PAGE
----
Key Resources And Money Tips For Low-Income Families

Money tips for low-income families

Amongst today's economic climate, low-income families face tremendous challenges. One of the biggest obstacles is living in fear that a minor accident or one missed day of work will plummet a family into poverty.

Financial instability is something that thousands of families face.

Statistics of low-income families

Low income is often an umbrella term, but what does it mean? In the U.S. low income is defined as the adjusted income for a family that doesn't exceed 80 percent of the area median income. In 2020, that was an annual income of less than $52,492 in the United States for a family of four.

However, the annual income for low-income can look different depending on your state. For example, in Hawaii, $93,000 was considered low-income in 2020 by the U.S. Department of Housing and Urban Development (HUD). In Alaska, for a family of four, low income is an annual salary of $32,750.

With these varying numbers, many families fall below the national median income. Thus it's essential to know the federal poverty guidelines and the guidelines in your state.

The Poor People's Campaign has estimated that over 140 million families are poor or living in poverty in America. In addition, a report showed that Black and Hispanic families would need about $26,000 more per year to make ends meet.

Working full-time, caring for a family, and trying to meet your basic needs can feel overwhelming and isolating. Fortunately, there are many strategies you can implement to help you move from low income to financial stability.

Key tips to help low-income families thrive

To improve your financial situation, you must first learn how to manage your finances. If you need help starting, here are some tips to show you how.

1. Tap into banking resources

Being unbanked or underbanked creates many financial barriers. Instead of turning to payday lenders or other unsavory sources to meet your financial needs, here are some tips on accessing banking resources without getting ripped off.

Get a secured credit card

If you don't qualify for a regular credit card but want to start building up your credit score, a secured credit card is a great first step. With a secure credit card, you put down a deposit of usually a few hundred dollars.

Once you do that, you can borrow against that amount. Often, after using the card responsibly for some time, you'll be able to upgrade to a standard credit card. A secured credit card can also help you raise your credit score enough to apply for a new card.

Open a checking account

A checking account is one of the basic tools you should have in your personal finance arsenal. Unfortunately, some low-income families are denied access to traditional checking accounts. A setback that is often due to past issues such as unpaid fees or bounced checks.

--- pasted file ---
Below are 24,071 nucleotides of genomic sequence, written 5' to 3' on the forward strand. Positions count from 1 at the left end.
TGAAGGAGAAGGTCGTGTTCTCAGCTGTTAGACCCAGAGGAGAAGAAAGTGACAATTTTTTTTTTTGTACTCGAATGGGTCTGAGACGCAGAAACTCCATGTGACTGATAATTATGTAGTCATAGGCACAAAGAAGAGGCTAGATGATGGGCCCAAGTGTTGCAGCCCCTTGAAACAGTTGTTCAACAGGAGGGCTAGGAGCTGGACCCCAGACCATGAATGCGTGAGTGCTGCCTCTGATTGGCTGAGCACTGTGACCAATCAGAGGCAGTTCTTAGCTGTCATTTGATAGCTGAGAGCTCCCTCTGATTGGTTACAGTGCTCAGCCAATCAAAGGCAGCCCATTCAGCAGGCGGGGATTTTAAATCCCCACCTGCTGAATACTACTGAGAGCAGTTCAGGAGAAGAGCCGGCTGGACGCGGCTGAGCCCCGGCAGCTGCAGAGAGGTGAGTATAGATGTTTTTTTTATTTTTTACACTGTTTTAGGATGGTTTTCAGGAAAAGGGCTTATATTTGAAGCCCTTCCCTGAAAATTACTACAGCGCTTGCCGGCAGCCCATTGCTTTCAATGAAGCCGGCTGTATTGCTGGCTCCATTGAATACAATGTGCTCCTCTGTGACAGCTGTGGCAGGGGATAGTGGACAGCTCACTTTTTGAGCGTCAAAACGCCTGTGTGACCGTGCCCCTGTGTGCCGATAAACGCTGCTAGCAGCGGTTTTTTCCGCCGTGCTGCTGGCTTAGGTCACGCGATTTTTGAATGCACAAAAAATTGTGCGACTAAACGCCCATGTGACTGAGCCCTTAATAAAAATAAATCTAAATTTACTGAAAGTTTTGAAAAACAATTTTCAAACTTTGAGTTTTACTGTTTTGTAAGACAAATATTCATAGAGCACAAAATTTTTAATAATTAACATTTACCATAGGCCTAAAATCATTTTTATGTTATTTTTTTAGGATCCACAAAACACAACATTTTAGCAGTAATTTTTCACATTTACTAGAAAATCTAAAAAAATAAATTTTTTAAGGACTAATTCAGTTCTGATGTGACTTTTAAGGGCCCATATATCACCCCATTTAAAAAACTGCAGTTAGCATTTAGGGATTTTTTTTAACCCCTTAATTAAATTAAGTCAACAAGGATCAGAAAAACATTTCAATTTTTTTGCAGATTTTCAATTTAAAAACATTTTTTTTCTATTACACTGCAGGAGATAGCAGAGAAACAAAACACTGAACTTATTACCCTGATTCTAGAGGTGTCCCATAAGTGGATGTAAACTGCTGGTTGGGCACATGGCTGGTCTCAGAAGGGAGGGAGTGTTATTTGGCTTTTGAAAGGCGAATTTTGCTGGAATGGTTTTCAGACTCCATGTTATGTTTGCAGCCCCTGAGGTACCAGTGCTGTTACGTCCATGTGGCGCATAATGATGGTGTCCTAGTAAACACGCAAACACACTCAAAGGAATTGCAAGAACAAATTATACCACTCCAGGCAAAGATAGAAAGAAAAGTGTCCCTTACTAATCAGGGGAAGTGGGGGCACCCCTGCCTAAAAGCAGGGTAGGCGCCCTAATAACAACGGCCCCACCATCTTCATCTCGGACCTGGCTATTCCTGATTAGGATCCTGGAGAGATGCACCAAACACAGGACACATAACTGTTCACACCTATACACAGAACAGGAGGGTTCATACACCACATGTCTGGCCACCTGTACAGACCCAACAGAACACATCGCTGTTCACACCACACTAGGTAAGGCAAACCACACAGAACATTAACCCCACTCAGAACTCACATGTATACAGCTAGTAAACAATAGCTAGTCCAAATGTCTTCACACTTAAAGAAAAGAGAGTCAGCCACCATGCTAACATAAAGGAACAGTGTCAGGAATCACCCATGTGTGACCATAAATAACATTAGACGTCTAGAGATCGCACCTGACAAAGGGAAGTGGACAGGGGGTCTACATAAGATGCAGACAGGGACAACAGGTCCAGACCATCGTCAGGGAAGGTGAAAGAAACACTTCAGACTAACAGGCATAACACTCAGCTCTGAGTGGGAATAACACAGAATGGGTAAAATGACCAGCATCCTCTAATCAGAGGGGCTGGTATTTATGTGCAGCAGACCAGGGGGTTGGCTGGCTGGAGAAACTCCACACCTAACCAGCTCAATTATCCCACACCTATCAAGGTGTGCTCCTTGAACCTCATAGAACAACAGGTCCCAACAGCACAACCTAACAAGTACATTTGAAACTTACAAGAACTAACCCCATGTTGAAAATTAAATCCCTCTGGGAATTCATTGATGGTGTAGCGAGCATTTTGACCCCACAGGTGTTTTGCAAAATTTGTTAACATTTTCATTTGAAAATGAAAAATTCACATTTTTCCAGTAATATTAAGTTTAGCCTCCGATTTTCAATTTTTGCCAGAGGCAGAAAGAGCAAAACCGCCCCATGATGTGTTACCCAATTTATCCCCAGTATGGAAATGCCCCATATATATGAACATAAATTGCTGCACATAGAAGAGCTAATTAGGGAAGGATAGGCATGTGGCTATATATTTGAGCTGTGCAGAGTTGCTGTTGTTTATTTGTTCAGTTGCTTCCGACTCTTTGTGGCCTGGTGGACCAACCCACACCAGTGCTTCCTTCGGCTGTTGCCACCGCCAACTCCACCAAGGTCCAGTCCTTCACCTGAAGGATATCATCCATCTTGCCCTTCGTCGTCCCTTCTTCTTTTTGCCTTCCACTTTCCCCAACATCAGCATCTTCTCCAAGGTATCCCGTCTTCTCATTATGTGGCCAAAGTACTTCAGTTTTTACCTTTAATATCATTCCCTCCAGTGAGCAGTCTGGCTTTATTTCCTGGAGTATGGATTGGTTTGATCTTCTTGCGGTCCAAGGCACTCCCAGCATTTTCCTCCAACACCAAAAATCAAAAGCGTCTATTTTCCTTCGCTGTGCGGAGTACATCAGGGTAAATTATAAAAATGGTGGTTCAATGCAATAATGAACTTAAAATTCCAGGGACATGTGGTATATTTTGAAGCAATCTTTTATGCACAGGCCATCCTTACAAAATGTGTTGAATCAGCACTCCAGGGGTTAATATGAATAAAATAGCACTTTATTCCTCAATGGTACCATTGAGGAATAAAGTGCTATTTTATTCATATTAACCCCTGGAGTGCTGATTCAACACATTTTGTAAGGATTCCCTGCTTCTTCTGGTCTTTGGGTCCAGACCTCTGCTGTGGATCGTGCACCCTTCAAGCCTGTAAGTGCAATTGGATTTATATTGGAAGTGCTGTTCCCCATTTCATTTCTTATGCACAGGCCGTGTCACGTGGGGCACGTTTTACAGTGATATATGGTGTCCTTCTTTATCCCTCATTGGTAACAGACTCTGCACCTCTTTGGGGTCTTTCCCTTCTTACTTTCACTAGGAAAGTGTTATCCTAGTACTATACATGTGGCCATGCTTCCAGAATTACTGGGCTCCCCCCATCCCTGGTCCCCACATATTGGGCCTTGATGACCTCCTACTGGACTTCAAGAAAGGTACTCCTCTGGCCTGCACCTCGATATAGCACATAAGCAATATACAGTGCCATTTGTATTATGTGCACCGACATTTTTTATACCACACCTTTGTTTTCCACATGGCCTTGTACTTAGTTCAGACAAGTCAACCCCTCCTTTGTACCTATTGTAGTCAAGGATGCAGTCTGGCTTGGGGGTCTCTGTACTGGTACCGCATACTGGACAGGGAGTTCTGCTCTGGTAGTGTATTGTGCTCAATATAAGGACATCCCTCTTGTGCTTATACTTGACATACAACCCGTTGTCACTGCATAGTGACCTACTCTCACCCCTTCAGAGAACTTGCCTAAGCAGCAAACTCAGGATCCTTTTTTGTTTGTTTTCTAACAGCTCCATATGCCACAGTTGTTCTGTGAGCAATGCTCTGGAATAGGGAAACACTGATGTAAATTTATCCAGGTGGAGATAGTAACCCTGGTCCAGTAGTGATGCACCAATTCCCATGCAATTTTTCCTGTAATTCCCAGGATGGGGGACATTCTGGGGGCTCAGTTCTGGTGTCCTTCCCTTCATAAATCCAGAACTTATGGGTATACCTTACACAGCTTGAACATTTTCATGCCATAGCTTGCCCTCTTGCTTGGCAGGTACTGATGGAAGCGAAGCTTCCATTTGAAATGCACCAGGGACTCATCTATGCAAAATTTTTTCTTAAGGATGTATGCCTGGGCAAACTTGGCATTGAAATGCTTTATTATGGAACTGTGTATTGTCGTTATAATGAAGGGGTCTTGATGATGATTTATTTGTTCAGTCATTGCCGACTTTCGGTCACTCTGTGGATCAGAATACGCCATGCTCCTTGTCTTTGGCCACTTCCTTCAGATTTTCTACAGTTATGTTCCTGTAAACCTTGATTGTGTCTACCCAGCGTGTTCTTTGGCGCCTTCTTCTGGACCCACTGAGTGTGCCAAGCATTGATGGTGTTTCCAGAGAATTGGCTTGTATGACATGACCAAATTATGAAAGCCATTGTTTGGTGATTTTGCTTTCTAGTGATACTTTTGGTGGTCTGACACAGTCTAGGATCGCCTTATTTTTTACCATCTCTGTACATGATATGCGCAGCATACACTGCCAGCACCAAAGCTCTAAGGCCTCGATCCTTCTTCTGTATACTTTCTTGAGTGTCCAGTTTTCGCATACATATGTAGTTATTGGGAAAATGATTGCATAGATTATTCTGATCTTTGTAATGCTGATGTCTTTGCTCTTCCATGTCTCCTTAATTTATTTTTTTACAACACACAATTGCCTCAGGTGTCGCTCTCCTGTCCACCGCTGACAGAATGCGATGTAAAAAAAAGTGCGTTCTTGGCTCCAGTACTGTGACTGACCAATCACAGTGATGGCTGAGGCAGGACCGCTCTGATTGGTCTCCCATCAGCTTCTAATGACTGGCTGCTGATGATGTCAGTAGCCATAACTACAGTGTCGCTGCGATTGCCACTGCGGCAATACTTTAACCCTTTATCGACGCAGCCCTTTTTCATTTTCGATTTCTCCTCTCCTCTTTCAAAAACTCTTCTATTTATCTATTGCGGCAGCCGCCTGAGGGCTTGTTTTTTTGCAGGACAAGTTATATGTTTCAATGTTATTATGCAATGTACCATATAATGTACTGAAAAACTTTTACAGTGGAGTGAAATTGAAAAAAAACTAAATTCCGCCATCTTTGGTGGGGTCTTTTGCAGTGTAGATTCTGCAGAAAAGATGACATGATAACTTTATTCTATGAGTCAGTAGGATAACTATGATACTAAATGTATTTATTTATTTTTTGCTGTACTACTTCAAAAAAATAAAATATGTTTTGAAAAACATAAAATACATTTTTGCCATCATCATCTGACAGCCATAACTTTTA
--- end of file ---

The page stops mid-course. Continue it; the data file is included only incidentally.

If you do not have access to a traditional checking account, consider an online checking account. These accounts usually have more requirements than standard checking accounts, such as monthly fees. However, they are often better than the alternatives like cash-checking services.

Consider alternatives like lending circles

You can also turn to non-traditional sources to access money. One such place is a lending circle.

These groups of people lend each other money at no or low cost. The group helps each other raise money for things like down payments, car loans, or debt payoffs.

A lending circle works by having each member contribute a set amount each month, for example, $50. Then there is a rotation for which member receives the pooled funds that month.

If your lending circle has ten members who each put in $50 a month, every month, one member receives $500, and the process rotates until everyone has had a turn. Many lending circles, such as Mission Asset Fund, support individuals and the community.

Get help with immigration application filing fees

Lastly, if you are an immigrant family with a low income, you will likely face additional financial challenges and hurdles. One hurdle, in particular, is the cost of applying for immigration statuses such as citizenship, a green card, and DACA, among others.

In addition to leading circles, Mission Asset Fund provides 0% interest rate loans to immigrants to help pay their USCIS application fees. Payments on these loans are reported to the credit bureaus. As a result, participants have the chance to build up their credit scores at the same time.

2. Take care of your health